...We were thinking that we had to use two layers of cement blocks on the walls bottom because the wind will probably blow rain against it. We figured that if we tried to attach a 2x6 directly to the concrete that water might get under it or it could rot or something. Is this correct,...
If you have those weather issues in your region (Which I'm sure you do), then, yes, you figured correctly.

Quote:
Originally Posted by Mrmusic View Post
or is there a way to properly seal the bottom of the 2x6 so that water would not leak under and the 2x6 wouldn't rot?
No. It is not so much about sealing the sole plate/mud sill, as it is the fact that, that area, would not be the only point where wind blown rain, torrential rain, storming-rain, etc...can enter into the structure. Irt can enter above that area too. Not to mention the likelyhood of moisture penetration and rot/decay.

Quote:
Originally Posted by Mrmusic View Post
Should we just mortar down cement block two high and then build the wood wall up from there?
That sounds like a good start. You may (or may not) want to go higher (3', 4'), dependant on your annual weather conditions. Example: Torrential downpours can cause rain to "back-splash" up and against the lower areas of a home. Will 2 levels of block be enough protection from that and any pooling water?

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Originally Posted by Mrmusic View Post
If we could actually just build our wall with all wood it would be cheaper and easier.
It will be cheaper, but it will be more expensive in the long run.
Building any kind of a structure is about "engineering". It's essentially, building the structure first in your head, and then, on paper, prior to the actual build. During this initial portion (process) of the work, you are designing, planning, thinking, calculating, trouble-shooting, considering the "what-ifs", etc... about how best to keep the structure up and sturdy, how best to keep water out, how to keep the interior dry.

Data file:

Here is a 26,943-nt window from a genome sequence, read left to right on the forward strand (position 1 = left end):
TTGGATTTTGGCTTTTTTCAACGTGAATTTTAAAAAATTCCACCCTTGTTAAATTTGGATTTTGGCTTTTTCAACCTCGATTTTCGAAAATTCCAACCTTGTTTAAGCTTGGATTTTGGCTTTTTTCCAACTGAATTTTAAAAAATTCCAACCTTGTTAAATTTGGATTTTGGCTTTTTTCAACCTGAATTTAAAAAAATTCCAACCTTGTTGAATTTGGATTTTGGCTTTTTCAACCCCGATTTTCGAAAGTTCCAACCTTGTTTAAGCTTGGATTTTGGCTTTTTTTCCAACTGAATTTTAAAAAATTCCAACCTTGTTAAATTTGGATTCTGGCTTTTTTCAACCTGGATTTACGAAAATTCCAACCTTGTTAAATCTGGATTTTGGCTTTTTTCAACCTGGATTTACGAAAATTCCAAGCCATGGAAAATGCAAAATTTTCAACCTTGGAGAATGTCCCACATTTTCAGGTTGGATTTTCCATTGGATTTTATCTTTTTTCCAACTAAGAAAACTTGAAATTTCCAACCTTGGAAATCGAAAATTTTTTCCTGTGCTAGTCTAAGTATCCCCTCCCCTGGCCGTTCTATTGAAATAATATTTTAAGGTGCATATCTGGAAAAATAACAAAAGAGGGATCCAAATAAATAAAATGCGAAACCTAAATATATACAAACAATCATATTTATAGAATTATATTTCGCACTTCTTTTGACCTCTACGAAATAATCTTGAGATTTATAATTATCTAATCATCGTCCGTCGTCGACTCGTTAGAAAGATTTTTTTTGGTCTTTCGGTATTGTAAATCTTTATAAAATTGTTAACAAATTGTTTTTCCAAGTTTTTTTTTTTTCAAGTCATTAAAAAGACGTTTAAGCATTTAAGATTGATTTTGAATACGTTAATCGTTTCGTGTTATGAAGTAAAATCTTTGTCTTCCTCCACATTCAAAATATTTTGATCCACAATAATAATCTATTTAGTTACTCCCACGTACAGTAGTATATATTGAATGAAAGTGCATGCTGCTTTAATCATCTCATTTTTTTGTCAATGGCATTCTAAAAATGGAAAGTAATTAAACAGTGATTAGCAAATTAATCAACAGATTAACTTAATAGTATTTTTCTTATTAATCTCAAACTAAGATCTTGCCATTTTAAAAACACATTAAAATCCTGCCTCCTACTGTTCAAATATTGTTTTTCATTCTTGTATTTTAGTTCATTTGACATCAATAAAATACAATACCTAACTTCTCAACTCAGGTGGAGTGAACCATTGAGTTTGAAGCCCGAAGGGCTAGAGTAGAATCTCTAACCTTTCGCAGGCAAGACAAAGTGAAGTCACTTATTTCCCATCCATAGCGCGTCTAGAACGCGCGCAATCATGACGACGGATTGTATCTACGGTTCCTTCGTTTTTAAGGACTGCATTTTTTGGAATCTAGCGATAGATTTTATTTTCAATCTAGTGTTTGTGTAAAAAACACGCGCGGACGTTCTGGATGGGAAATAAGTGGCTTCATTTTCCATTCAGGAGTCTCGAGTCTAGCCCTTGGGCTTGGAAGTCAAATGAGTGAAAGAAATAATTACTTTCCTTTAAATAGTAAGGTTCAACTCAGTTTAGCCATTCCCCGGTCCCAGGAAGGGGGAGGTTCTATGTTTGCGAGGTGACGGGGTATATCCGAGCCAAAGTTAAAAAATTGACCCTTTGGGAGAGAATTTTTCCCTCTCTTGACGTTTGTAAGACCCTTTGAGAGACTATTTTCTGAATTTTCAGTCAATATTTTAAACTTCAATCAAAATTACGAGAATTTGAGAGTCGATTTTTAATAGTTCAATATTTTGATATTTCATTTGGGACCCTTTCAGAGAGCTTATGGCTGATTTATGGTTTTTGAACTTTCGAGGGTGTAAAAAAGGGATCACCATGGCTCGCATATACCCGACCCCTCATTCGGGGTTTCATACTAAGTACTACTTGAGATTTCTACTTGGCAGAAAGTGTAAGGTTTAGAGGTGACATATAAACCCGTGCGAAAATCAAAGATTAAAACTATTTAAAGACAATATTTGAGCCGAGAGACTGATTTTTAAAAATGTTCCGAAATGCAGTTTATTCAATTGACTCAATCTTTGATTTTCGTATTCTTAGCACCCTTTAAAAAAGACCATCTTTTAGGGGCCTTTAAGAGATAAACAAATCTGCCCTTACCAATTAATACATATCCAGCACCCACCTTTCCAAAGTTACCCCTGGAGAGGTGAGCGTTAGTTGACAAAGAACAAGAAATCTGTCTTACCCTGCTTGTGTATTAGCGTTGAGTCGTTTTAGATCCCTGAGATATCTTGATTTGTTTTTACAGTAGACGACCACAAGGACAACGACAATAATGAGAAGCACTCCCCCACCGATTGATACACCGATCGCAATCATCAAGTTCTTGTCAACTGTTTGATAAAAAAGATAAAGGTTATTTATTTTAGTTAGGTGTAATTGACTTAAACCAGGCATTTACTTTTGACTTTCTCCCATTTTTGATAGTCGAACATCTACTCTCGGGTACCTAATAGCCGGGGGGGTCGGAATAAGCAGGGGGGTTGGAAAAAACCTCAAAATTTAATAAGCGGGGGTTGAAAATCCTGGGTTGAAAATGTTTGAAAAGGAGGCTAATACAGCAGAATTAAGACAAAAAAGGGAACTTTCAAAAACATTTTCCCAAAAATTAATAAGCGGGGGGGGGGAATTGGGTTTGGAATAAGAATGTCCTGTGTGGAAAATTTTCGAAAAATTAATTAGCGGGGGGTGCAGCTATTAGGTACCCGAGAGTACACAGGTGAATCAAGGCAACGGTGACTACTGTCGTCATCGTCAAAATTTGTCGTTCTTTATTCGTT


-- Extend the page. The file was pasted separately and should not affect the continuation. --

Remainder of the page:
In some regions the planning is also about how to keep cold air out, and warm are in.
It's planning, it's design, it's engineering. It is not guessing, it is not "rolling the dice"... You do what is the best method to do, what is the safest, and what you know is needed for your situation and area... Words to live by: NEVER cut corners.

Quote:
Originally Posted by Mrmusic View Post
I hope someone can tell me there is some kind of seal or felt paper that we could put between the 2x6 and concrete porch that would assure no water gets underneath and no rot would happen.
No, sorry.

Quote:
Originally Posted by Mrmusic View Post
I dread having to lay block, but if it has to be that way then it does.
Why not look around and find a masonry laborer, to come in and do the work, with you supplying the materials. It would be worth it. A structure is only as strong as it's foundation. I would suggest that you hire that portion of the work out.

Good luck on your project.


Last edited by AtlanticWBConst.; 07-20-2008 at 06:59 AM.